Thursday, July 21, 2011

The Death of a King

Ever since the butchered remains of the mummy of king Sequenenre II was unrolled on June 9, 1886 by Gaston Maspero the mummy has been a strong subject for archaeologists to see the results of wounds inflicted by a number of ancient weapons.

Sequenenre the prince of Thebes declared war upon the foreign ruler of Egypt the Hyksos king Apophis after a threat was sent to Sequenenre by Apophis who complained that the snoring of the hippopotamus' in the sacred lake was keeping Apophis awake. Apophis at his capital of Avaris in the delta was much to far away to hear the hippo's snoring instead Apophis was telling Sequenenre that he knew the prince of Thebes was conspiring with others to overthrow him.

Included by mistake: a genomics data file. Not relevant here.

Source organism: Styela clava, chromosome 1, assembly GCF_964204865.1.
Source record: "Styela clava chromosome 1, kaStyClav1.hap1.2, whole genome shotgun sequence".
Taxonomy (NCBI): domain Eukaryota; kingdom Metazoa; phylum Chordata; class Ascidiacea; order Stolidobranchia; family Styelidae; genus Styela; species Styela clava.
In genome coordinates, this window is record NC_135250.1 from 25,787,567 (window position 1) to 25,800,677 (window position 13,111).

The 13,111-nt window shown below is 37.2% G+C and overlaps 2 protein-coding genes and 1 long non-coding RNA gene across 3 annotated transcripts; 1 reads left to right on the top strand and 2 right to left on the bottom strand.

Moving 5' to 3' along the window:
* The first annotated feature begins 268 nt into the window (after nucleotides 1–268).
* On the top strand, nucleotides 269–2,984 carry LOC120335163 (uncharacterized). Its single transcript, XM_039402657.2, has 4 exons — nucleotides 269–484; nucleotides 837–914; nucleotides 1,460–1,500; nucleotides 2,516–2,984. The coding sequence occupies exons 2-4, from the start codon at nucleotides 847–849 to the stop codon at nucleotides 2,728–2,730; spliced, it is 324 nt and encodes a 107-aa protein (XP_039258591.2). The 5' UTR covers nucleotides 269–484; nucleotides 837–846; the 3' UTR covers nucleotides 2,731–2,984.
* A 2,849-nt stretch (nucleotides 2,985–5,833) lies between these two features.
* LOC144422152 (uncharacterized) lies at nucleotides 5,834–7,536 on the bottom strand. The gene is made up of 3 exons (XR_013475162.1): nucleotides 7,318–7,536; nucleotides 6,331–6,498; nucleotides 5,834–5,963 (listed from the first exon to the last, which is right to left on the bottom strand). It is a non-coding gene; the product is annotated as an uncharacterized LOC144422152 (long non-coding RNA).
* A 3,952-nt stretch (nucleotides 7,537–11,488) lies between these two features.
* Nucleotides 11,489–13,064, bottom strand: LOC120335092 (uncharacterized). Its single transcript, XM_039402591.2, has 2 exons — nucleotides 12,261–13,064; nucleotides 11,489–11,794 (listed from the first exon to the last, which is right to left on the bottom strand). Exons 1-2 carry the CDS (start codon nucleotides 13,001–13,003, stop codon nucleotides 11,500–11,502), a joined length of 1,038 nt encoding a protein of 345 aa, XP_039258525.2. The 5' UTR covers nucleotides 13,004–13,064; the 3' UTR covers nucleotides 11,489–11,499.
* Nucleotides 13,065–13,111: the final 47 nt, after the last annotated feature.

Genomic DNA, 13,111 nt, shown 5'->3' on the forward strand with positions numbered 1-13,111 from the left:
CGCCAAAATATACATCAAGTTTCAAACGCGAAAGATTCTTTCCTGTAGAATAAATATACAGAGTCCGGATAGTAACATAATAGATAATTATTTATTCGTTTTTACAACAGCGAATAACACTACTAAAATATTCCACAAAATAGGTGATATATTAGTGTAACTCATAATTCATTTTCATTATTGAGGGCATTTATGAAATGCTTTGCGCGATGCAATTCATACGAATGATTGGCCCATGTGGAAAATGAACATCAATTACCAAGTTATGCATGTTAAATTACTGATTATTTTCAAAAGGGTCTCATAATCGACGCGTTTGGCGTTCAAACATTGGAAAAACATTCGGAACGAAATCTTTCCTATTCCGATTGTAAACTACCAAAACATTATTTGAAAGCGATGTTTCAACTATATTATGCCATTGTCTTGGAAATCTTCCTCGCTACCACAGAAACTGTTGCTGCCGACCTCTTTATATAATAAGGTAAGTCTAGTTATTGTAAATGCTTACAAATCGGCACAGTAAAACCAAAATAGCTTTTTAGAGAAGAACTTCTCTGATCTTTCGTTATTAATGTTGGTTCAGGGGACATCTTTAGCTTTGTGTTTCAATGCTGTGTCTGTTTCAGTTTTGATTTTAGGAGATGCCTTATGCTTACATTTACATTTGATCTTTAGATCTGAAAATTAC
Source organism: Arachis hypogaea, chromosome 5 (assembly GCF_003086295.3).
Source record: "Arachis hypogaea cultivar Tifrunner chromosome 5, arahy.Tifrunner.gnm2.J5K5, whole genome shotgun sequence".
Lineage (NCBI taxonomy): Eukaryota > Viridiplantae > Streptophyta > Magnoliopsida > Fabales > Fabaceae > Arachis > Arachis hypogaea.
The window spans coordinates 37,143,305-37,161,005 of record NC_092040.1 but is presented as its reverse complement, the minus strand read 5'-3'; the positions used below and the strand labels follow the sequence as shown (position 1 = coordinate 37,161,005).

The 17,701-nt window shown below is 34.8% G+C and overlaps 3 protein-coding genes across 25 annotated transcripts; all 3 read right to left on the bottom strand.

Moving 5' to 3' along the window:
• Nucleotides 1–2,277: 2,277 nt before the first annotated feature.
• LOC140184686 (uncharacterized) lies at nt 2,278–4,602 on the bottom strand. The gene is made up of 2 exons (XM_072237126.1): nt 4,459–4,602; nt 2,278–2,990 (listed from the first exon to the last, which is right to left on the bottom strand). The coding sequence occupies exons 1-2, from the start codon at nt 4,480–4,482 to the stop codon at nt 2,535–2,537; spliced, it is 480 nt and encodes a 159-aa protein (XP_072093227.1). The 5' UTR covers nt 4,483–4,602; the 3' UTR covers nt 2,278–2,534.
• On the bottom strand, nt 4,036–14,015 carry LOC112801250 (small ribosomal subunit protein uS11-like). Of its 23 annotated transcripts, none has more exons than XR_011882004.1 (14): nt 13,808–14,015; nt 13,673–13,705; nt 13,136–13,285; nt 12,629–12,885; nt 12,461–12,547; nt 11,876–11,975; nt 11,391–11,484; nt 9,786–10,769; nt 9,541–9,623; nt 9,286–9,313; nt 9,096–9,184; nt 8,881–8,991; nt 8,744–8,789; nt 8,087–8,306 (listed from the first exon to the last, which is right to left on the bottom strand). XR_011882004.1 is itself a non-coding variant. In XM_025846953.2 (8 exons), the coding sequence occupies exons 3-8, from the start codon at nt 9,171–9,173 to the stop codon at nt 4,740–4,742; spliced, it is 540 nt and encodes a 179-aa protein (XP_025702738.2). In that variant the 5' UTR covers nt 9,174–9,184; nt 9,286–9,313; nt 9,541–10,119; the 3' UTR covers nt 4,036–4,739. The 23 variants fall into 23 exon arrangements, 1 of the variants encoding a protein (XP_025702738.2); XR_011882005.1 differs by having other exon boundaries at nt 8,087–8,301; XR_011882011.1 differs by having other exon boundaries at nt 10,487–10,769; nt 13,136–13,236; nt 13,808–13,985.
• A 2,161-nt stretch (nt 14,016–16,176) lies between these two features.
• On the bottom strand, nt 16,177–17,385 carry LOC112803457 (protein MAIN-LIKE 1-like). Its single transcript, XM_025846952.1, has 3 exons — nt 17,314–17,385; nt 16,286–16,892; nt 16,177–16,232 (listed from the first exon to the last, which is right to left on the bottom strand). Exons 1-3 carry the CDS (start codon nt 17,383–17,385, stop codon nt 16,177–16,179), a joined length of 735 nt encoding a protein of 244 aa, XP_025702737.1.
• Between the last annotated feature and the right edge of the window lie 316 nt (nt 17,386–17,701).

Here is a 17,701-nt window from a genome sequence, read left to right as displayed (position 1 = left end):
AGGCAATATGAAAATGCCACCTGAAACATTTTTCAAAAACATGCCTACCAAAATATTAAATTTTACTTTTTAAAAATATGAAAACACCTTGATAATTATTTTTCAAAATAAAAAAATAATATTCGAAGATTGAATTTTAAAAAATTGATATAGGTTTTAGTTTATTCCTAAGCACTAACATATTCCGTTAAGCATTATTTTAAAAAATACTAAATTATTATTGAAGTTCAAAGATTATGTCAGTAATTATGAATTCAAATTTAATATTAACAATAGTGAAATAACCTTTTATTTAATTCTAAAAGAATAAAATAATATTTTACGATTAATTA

Within a few years in about 1560 bc. Sequenenre was dead assassinated by two or more assailants with there being some evidence that the king may have received four of his five head wounds while he was lying on the ground unconscious after the first blow to his head. From his head wounds it can be surmised that at least two or more weapons were used including an axe, a spear, possibly a sword and a blunt object maybe the but end of the axe.

To Sequenenre's credit he acquired the moniker of Sequenenre the Brave with his descendants driving the foreign kings out of Egypt and the prince's of Thebes became kings of Upper and Lower Egypt.

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